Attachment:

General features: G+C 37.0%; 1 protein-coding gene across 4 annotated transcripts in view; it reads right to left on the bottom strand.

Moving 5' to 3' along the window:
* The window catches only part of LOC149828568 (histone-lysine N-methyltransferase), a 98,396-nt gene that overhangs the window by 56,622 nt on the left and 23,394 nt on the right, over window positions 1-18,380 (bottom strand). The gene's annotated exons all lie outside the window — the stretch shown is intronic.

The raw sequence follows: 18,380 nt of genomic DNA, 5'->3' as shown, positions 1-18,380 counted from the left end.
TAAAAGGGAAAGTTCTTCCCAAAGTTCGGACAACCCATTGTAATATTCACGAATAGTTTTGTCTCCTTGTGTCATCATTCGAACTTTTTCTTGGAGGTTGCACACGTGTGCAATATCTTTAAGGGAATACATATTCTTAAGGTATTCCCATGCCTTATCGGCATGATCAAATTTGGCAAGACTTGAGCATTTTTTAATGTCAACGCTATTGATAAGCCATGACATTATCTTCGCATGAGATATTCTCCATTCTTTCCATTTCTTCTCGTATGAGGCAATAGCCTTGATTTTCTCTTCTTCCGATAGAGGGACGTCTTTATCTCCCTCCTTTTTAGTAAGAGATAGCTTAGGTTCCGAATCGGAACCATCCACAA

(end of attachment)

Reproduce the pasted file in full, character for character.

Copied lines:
General features: G+C 37.0%; 1 protein-coding gene across 4 annotated transcripts in view; it reads right to left on the bottom strand.

Moving 5' to 3' along the window:
* The window catches only part of LOC149828568 (histone-lysine N-methyltransferase), a 98,396-nt gene that overhangs the window by 56,622 nt on the left and 23,394 nt on the right, over window positions 1-18,380 (bottom strand). The gene's annotated exons all lie outside the window — the stretch shown is intronic.

The raw sequence follows: 18,380 nt of genomic DNA, 5'->3' as shown, positions 1-18,380 counted from the left end.
TAAAAGGGAAAGTTCTTCCCAAAGTTCGGACAACCCATTGTAATATTCACGAATAGTTTTGTCTCCTTGTGTCATCATTCGAACTTTTTCTTGGAGGTTGCACACGTGTGCAATATCTTTAAGGGAATACATATTCTTAAGGTATTCCCATGCCTTATCGGCATGATCAAATTTGGCAAGACTTGAGCATTTTTTAATGTCAACGCTATTGATAAGCCATGACATTATCTTCGCATGAGATATTCTCCATTCTTTCCATTTCTTCTCGTATGAGGCAATAGCCTTGATTTTCTCTTCTTCCGATAGAGGGACGTCTTTATCTCCCTCCTTTTTAGTAAGAGATAGCTTAGGTTCCGAATCGGAACCATCCACAA